A charter school law in Mississippi passed in 2013, and now it is about to be expanded by legislation moving toward Gov. Phil Bryant’s desk.
On Thursday, the Senate approved changes to the charter school law with a 24-21 vote that would enable students attending C, D, and F-graded schools to enroll in charter schools in different districts.
At first, some theorized that the Senate might attempt to confer with House leaders to discuss supporting even more expansive charter school growth, but the narrow margin on the smaller tweaks to the expansion indicated that it could be challenging to get further concessions for charters, reports Bobby Harrison of the Northeast Mississippi Daily Journal.
The new legislation is supported by Lt. Gov. Tate Reeves (R), presiding over the Senate, and Education Committee Chairperson Gray Tollison (R-Oxford).
When the vote on the proposal took place, seven Republicans were not present. The absentees may have opposed the charter school bill, but ducked out to avoid clashing with the Republican lieutenant governor’s proposal.
“This is another step in ensuring that every child in Mississippi has an opportunity for success in life,” Reeves said in a prepared statement after the bill passed. “This bill should open up the possibility of public charter schools in smaller districts in the Delta and other small struggling districts throughout our state.”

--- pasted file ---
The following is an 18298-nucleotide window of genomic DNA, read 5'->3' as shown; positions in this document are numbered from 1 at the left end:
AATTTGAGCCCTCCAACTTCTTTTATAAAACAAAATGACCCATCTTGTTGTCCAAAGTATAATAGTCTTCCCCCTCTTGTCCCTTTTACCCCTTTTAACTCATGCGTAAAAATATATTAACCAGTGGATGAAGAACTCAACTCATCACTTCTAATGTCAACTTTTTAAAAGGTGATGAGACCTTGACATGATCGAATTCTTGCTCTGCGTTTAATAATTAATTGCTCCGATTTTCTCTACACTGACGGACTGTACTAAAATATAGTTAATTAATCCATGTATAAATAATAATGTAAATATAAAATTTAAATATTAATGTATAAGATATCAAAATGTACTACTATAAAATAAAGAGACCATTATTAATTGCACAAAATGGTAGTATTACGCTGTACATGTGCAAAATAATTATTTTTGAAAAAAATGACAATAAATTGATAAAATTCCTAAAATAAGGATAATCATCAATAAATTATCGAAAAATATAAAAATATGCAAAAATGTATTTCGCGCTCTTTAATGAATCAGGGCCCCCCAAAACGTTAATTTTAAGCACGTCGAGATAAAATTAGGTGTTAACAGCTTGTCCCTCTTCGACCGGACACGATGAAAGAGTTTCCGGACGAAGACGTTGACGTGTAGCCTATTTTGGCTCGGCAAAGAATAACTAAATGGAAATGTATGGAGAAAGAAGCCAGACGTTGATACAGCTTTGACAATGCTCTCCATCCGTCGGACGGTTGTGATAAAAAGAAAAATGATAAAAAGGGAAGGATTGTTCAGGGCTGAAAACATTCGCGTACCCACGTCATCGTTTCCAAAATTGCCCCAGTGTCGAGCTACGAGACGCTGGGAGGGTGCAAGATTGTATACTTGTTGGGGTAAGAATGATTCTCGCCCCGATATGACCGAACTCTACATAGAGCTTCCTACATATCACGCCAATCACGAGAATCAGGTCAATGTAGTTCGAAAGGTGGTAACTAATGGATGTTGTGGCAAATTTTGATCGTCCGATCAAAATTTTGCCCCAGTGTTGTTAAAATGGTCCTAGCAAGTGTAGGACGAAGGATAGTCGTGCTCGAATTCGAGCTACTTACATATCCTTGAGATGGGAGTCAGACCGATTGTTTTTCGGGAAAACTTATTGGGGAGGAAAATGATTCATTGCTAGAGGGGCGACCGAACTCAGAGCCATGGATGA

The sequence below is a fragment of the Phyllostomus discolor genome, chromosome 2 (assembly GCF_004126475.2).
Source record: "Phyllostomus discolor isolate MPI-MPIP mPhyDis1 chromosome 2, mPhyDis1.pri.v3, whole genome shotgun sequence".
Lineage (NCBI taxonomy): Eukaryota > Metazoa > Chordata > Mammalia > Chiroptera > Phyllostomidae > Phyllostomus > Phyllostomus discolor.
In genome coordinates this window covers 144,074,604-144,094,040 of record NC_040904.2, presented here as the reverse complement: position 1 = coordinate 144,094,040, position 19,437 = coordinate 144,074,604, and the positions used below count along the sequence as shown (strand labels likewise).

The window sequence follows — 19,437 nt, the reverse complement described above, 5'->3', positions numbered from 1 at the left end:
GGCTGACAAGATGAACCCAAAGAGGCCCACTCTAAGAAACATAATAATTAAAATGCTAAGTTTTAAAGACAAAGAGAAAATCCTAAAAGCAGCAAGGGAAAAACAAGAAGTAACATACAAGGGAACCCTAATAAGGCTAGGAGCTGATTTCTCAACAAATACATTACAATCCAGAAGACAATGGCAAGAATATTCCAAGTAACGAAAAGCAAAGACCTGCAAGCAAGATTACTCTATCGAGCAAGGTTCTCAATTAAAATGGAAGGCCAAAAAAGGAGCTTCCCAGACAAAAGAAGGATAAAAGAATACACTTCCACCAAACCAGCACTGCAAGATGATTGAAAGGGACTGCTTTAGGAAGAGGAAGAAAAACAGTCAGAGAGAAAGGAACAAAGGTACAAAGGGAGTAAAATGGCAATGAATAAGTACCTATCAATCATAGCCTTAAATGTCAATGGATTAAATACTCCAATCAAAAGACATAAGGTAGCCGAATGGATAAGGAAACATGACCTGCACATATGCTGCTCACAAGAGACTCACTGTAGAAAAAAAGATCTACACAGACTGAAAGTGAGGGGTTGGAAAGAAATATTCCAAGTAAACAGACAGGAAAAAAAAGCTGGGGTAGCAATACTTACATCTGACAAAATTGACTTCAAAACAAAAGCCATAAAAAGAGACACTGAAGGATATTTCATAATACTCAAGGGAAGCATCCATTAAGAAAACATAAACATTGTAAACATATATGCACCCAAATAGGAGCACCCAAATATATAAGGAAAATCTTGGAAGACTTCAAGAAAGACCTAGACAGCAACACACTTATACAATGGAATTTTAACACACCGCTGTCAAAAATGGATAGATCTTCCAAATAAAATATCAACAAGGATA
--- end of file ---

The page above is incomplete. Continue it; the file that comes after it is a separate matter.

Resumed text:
Charter schools are privately run but publicly funded. At this time, there are only two charters in Mississippi, both located in Jackson, and supporters believe the law should be expanded to allow for charter schools to expand into more rural areas.
Unless the local school board approves, current legislation does not permit the addition of a charter school in a district except in D and F districts.
Supporters of Senate Bill 2161 say that charter schools offer parents choices if they are unsatisfied with traditional public schools. And, they say, the competition among schools will encourage public schools to improve, reports Geoff Pender for The Clarion-Ledger.
Critics, however, opine that charter schools take money away from the public education system, which they say is already underfunded. They add that there is no evidence yet that the two new charter schools are performing better than traditional public schools.
But Tollison countered by explaining that there is not yet enough information to make a comparison since the Jackson schools have been in existence for less than a year. But, he continued, there is “substantial research” that charter schools in other states have shown improvement.
“This is a parent’s choice, not a member of the Senate’s choice,” Tollison said. “… Your constituents are deciding for themselves it’s better for their children.”
Empower Mississippi President Grant Callen said he was grateful to Lt. Governor Reeves and Mr. Tollison for steadfastly supporting new opportunities in education for Mississippi families who are “trapped” in failing schools.
Callen said the unwavering support for this new law and the commitment of Reeves and Tollison to Mississippi’s children would provide additional families with options for choosing the best education for their children.